The most prominent feature of the island is its lighthouse which was erected in 1859 and stands about 151 feet (46 m) tall. It has been claimed that a full moon causes unusual sounds to be heard on the small island. In the late 19th century local lore tells of a shipwreck on the island with one survivor, an infant. The child’s distraught mother, known as the Grey Lady, is said to haunt the island to this very day, wailing in sorrow during the full moon.

On August 4, 1969, the station was discovered to have been abandoned by its two keepers, who were never found…

—  Great Issac Lighthouse Wikipedia

The next morning we continued our trek southward toward Nassau, alternating between sailing into the wind or with no wind at all the whole way. We had 125 miles to cover and decided to run non-stop, each of us taking a watch of two hours at a time, two hours on, four hours off.

The seas became much calmer as we closed in on the Berry Islands and Chub Cay, a popular spot for cruisers. The depth of the water grew more shallow, around 25 feet, and took on the beautiful turquoise color we associate with the Caribbean as we glided through the flat sea.

The light began to fade just as we came out of the shallows and into the stretch of 40 miles blue water separating the Berrys from Nassau. The night was filled with light, the steady glow of Nassau over the horizon and the frightening power of mother nature all around us. The atmosphere was electric as massive thunderstorms to port and starboard lit up the sky with near-constant bolts of lightning. I was ready to turn and head back to the Chub Cay and ride out the storm there but Matt had us push onward, saying that the storms were to the right and left but not in front of us and we could still see the lights of Nassau. I headed to my berth after my watch and woke up to the feeling of stillness. The boat wasn’t moving, the engine wasn’t running, the world around me was quiet and still. We were at anchor flying the yellow customs flag in Nassau Harbor, and my blue water service was at an end.

Flying the yellow quarantine flag in Nassau Harbor

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Preview: An Adventure-Filled Week

I’ll have a lot to tell you in about, but that will have to wait until next week.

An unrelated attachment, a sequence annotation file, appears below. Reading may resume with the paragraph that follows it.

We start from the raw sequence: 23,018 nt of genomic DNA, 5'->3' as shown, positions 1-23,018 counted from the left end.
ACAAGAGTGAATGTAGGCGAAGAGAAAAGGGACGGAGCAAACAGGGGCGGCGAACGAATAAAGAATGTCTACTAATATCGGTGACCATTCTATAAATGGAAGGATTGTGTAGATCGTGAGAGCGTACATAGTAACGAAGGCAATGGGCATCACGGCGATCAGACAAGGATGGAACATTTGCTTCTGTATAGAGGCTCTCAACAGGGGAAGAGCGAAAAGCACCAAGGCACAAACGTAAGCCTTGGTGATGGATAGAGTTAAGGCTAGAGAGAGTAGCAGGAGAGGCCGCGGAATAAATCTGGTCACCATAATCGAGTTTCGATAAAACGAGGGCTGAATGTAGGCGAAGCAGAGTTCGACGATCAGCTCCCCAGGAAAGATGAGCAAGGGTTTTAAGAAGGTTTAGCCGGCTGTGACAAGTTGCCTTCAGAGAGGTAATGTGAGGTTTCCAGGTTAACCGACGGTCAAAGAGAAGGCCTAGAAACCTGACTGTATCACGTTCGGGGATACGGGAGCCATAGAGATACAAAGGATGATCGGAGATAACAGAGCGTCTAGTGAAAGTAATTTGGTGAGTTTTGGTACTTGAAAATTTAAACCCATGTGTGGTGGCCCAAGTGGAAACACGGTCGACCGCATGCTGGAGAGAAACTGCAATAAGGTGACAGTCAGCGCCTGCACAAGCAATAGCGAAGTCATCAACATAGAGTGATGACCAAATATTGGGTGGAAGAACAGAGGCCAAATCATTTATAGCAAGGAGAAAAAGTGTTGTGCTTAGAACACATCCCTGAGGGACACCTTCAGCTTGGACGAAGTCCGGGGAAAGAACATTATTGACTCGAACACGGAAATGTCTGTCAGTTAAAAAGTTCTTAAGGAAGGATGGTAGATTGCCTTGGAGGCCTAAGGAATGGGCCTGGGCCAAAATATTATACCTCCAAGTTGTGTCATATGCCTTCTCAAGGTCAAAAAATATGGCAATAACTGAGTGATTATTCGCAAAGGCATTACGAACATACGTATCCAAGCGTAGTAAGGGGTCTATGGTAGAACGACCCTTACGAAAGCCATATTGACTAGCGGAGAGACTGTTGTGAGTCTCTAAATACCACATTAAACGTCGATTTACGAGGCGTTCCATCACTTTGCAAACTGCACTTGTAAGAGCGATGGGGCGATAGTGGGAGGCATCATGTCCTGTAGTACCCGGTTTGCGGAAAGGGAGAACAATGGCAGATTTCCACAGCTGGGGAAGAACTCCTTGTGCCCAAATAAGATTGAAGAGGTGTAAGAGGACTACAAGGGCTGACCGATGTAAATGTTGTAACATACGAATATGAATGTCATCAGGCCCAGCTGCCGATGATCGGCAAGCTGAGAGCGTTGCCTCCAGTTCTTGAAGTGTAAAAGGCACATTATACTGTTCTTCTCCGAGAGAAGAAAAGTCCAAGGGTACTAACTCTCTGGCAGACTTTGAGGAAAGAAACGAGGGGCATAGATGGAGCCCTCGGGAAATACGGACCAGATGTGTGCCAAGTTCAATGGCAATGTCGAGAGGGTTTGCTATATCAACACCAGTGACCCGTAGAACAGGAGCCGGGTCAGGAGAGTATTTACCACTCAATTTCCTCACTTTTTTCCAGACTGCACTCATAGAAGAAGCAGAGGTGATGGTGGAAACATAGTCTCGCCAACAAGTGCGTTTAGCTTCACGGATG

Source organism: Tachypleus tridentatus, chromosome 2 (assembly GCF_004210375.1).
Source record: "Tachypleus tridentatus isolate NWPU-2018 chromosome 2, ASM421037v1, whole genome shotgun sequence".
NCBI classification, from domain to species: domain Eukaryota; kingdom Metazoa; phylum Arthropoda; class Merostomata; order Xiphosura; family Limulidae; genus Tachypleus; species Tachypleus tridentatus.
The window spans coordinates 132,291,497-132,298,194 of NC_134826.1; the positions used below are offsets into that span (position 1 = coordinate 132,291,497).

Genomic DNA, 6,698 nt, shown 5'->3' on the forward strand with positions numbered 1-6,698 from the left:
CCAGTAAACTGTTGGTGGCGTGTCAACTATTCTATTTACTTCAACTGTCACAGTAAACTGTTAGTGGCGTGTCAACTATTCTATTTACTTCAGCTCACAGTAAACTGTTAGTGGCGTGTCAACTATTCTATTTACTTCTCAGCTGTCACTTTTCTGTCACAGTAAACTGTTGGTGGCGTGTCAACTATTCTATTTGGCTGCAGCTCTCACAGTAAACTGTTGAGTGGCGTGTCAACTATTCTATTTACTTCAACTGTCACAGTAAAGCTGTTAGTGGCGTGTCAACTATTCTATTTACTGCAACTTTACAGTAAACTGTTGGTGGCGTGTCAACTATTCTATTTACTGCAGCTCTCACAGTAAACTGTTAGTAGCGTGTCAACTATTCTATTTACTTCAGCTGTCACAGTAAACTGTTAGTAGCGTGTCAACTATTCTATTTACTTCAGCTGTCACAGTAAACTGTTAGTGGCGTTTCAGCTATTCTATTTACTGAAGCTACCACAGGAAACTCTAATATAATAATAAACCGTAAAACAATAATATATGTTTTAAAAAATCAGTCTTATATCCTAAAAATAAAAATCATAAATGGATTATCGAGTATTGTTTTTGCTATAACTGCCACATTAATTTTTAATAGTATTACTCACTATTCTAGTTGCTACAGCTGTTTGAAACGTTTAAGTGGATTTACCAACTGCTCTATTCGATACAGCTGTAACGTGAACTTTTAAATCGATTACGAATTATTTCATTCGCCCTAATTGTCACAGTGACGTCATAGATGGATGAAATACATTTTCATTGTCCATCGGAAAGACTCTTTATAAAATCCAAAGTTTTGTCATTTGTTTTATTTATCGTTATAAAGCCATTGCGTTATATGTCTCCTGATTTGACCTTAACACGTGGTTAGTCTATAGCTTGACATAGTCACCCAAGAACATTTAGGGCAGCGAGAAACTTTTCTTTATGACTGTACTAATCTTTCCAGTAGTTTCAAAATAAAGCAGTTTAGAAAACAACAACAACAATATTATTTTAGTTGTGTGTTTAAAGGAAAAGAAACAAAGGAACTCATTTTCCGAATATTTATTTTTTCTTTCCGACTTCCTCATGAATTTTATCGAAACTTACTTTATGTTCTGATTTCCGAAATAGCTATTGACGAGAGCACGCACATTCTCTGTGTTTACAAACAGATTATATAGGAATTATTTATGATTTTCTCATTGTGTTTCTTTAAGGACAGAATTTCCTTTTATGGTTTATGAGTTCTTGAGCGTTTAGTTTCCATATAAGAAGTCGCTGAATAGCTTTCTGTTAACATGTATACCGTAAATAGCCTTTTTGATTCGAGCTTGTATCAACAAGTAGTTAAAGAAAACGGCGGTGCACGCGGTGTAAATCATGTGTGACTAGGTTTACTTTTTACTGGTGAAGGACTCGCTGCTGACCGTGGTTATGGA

The Wandering of an Errant

Nassau Harbor

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St. Pete Beach

We continued our tour of the beaches around Tampa this weekend with a stop at St. Petersburg Beach. The town and its municipal beach are set on a barrier island just off the coast of Pinellas County, Florida. The island has long, wide beaches and, at least during our visit, calm water.

The cute downtown area is lined with shops, restaurants, resorts, and some classic motels that remind you of yesteryear. We found some convenient parking in a municipal lot, it’s not Parkmobile compatible so bring change or your credit card. You will find a small beach store and place to wash your feet before the long 100-yard walk to the water.

The beach itself is hard-packed sand and the water is cloudier than Clearwater. You will also find beach chairs and umbrellas for rent but the vender only uses cash at that location. We enjoyed our restorative day at the beach and can’t wait to explore some more of the other beaches.

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Southern Caribbean Challenge 2019

The idea of an active cruising vacation is taken to the extreme in the Southern Caribbean Challenge.

It’s comprised of seven marathons in six countries over the span of just one week. After taking a hiatus last year because of hurricane damage in the region, the runners were on their marks once more this summer. You have the option of running in all or one of the events joining World Record holders from more than 20 counties.

You start your marathon voyage in Puerto Rico and after stopping in St. Thomas, Barbados, St. Lucia, St. Kitts, and Saint Maarten, and — if you’re not entirely exhausted — there’s another race aboard the cruise ship. You don’t have to run a marathon at each of the locations. You can sign up for distances of 5K, 10K, 1/2 and full marathon.

If you’re interested in the 2020 series you’ll have to keep a close eye on when registration opens since the there are only 30 spots available and (for some reason Amanda nor I understand) they fill up quickly. Participants get a chance to explore the islands, meet like-minded adventure-athletes, and soak in the sights and sounds of each destination. Not only that, the comfort of being on a luxury cruise ship will allow participants to relax and enjoy the evenings with family and friends.